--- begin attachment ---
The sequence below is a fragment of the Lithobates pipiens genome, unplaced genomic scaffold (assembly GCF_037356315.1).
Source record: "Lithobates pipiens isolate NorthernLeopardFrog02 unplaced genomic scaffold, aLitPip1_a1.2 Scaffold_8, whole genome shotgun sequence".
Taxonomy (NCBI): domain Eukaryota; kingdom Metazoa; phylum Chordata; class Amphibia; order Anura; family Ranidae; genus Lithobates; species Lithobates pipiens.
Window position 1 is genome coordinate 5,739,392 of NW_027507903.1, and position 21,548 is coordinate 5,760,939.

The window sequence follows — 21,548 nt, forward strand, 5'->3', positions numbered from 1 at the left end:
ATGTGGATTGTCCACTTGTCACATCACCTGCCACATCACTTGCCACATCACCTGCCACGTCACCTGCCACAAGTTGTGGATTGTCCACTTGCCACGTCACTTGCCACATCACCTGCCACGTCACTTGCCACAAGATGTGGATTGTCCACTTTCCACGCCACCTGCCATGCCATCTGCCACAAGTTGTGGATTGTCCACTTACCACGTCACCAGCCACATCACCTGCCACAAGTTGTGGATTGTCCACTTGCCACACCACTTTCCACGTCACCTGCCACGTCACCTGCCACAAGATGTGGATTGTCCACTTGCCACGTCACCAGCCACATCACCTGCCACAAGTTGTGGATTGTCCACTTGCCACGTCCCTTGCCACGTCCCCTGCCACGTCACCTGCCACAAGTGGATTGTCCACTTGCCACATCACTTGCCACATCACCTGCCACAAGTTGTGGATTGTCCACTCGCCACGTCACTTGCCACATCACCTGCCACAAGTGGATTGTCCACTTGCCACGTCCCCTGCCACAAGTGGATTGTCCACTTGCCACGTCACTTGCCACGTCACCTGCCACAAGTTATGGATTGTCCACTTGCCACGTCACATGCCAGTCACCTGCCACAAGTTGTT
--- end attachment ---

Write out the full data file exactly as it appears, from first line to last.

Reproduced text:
The sequence below is a fragment of the Lithobates pipiens genome, unplaced genomic scaffold (assembly GCF_037356315.1).
Source record: "Lithobates pipiens isolate NorthernLeopardFrog02 unplaced genomic scaffold, aLitPip1_a1.2 Scaffold_8, whole genome shotgun sequence".
Taxonomy (NCBI): domain Eukaryota; kingdom Metazoa; phylum Chordata; class Amphibia; order Anura; family Ranidae; genus Lithobates; species Lithobates pipiens.
Window position 1 is genome coordinate 5,739,392 of NW_027507903.1, and position 21,548 is coordinate 5,760,939.

The window sequence follows — 21,548 nt, forward strand, 5'->3', positions numbered from 1 at the left end:
ATGTGGATTGTCCACTTGTCACATCACCTGCCACATCACTTGCCACATCACCTGCCACGTCACCTGCCACAAGTTGTGGATTGTCCACTTGCCACGTCACTTGCCACATCACCTGCCACGTCACTTGCCACAAGATGTGGATTGTCCACTTTCCACGCCACCTGCCATGCCATCTGCCACAAGTTGTGGATTGTCCACTTACCACGTCACCAGCCACATCACCTGCCACAAGTTGTGGATTGTCCACTTGCCACACCACTTTCCACGTCACCTGCCACGTCACCTGCCACAAGATGTGGATTGTCCACTTGCCACGTCACCAGCCACATCACCTGCCACAAGTTGTGGATTGTCCACTTGCCACGTCCCTTGCCACGTCCCCTGCCACGTCACCTGCCACAAGTGGATTGTCCACTTGCCACATCACTTGCCACATCACCTGCCACAAGTTGTGGATTGTCCACTCGCCACGTCACTTGCCACATCACCTGCCACAAGTGGATTGTCCACTTGCCACGTCCCCTGCCACAAGTGGATTGTCCACTTGCCACGTCACTTGCCACGTCACCTGCCACAAGTTATGGATTGTCCACTTGCCACGTCACATGCCAGTCACCTGCCACAAGTTGTT